The Montgomery County Education Association (MCEA) has decided to throw its support behind Marc Elrich in the six-way Democratic primary for county executive.
Sources close to the union, which represents 13,500 teachers in the county school system, said the MCEA’s representative assembly of 200 members voted late Wednesday afternoon to back Elrich. The level of support for the three-term County Council member was in excess of the 58 percent threshold required under the organization’s rules to render an endorsement.
“As a former teacher and MCEA member, Marc Elrich is the right person to lead our county in the years ahead,” said Nikki Woodward, chair of the MCEA Political Action and Legislative Support Committee. “We are pleased to support his bold and progressive vision for our schools—schools that are funded adequately and equitably.”
It was the second time in the past month that the MCEA’s representative assembly had sought to reach a consensus on the county executive race. The union had earlier held off possible endorsements involving current County Council members until after key decisions were made in conjunction with this year’s county budget process.
With the start of early voting for this year’s June 26 primary just a week away, the late endorsement of Elrich provides a challenge for union officials in terms of publicizing it: Copies of the MCEA’s influential “Apple Ballot” already have been printed.
More than 20,000 Apple Ballots with the union’s choices in countywide races are due to be delivered for distribution by the end of this week. In addition, variations of that flier with the MCEA’s candidate choices in a number of council and state legislative districts around the county also have been produced.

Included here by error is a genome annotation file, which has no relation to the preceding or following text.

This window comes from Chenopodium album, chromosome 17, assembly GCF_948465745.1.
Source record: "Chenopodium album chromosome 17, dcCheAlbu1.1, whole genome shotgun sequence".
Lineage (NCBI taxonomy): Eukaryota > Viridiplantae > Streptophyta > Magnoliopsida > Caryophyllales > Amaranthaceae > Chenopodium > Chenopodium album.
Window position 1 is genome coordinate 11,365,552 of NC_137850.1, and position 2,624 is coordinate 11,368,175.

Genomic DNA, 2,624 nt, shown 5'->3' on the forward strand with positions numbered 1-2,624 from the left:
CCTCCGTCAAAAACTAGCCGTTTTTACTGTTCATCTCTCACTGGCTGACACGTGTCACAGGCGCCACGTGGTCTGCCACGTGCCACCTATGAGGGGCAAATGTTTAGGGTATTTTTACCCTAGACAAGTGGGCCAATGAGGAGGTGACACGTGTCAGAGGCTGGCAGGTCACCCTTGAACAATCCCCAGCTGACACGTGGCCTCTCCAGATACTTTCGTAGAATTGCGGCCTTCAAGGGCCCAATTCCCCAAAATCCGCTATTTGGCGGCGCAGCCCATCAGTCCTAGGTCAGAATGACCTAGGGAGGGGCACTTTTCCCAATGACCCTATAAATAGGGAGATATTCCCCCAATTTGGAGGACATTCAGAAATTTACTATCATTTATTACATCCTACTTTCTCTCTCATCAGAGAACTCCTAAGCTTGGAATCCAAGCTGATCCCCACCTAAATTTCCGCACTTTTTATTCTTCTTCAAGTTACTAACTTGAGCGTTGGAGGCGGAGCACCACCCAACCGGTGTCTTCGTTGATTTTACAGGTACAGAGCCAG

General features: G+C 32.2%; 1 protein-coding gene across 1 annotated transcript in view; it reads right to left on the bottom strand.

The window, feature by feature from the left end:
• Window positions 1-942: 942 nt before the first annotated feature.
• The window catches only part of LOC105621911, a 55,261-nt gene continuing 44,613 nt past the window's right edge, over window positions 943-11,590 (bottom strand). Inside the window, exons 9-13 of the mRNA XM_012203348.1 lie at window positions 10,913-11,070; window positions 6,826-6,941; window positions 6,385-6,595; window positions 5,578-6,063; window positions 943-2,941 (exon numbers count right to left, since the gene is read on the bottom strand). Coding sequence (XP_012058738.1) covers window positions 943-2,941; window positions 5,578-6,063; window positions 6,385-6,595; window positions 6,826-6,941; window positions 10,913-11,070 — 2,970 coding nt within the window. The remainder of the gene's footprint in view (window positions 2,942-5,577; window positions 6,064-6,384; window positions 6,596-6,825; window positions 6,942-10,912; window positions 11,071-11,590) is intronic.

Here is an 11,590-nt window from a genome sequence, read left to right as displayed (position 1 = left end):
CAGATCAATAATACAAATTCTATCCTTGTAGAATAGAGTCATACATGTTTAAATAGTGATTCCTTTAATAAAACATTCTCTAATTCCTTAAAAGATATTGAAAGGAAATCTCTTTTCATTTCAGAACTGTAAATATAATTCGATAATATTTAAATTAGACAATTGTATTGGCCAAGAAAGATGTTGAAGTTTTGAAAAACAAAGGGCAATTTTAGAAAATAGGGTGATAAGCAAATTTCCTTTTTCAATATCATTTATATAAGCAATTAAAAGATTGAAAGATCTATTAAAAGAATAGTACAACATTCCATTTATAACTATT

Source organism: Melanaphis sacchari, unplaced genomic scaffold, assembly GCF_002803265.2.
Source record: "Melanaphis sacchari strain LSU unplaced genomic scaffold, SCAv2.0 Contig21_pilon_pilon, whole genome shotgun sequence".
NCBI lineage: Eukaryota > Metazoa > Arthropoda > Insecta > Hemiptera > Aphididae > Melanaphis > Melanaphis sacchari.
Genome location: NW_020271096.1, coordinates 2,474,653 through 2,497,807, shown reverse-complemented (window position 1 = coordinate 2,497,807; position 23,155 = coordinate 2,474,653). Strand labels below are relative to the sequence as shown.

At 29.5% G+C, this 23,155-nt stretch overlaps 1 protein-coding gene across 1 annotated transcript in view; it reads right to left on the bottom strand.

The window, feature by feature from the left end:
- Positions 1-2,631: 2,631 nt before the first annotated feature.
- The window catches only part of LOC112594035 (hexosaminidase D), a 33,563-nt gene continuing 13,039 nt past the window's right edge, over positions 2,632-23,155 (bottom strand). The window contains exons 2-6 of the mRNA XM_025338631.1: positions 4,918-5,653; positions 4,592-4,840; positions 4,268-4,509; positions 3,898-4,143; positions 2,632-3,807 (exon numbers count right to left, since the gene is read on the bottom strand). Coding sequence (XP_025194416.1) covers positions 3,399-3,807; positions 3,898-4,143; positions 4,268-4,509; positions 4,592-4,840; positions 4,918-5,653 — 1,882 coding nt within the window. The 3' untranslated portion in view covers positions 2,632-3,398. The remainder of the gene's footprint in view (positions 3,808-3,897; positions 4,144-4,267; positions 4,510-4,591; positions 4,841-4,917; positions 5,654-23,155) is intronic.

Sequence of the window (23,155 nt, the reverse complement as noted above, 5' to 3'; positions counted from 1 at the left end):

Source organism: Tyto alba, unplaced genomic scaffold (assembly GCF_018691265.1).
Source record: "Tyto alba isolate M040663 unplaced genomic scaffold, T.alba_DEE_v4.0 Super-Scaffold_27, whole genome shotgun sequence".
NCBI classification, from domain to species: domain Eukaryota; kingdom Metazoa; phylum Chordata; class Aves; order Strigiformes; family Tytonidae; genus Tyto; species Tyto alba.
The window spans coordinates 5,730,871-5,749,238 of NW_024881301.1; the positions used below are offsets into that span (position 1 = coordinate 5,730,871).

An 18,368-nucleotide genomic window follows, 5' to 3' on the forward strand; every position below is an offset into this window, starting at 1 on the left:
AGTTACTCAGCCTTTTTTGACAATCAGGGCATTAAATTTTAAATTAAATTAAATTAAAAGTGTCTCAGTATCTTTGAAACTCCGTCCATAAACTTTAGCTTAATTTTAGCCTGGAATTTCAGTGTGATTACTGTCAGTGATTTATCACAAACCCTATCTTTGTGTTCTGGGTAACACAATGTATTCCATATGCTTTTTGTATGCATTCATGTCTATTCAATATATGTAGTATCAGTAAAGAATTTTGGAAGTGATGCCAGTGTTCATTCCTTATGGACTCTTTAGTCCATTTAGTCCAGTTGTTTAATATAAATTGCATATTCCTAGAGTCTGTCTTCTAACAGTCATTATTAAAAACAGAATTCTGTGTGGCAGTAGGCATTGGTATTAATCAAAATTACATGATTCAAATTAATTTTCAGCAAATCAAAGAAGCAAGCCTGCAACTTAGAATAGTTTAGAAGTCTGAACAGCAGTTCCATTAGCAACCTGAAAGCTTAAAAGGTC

Ultimately, this year’s competition for the MCEA endorsement for county executive was said to have come to a two-way contest between Elrich and another at-large council member, George Leventhal. While there also was scattered backing for the other candidates in the race, Elrich’s inability to capture the necessary 58 percent during a vote of the representative assembly a month ago was largely the result of support for Leventhal, according to sources.
Also running in the Democratic primary for county executive are District 1 council member Roger Berliner, former health care company executive David Blair, former Rockville mayor Rose Krasnow and state Del. Bill Frick of Bethesda. Attorney Robin Ficker is unopposed for the Republican nomination.
Despite Leventhal’s failure to win the MCEA’s backing, the latest developments represent something of a political comeback for Leventhal—who, when seeking re-election to a fourth term on the council in 2014, failed to win the endorsement of the MCEA following what was described as a confrontational interview with union officials.
Known as a mercurial personality prone to flashes of temper, Leventhal subsequently sought not only to mend fences with the MCEA, but to actively woo its membership. Sources said he has held focus groups with teachers in recent months, with a number of the participants being members of the MCEA’s representative assembly.
While more than two dozen organizations currently offer candidate endorsements in Montgomery County races, the two endorsements long regarded as the most influential are those of the MCEA and The Washington Post.
The Post endorsed Blair nearly a month ago, and that appeared to have spurred the MCEA to reach a consensus, lest it be left on the political sidelines in this year’s county executive race. The Post followed up its initial endorsement of Blair with an editorial Tuesday that was critical of Elrich—long the council’s leading skeptic on matters relating to economic development and growth.
Elrich has virtually unanimous backing from labor groups in the county and region. The endorsement of the MCEA now gives him the support of the county’s three largest unions, coupled with prior endorsements from SEIU Local 500—which represents the support staff of the county school system—and UFCW Local 1994 MCGEO, whose membership includes a majority of Montgomery County government employees.
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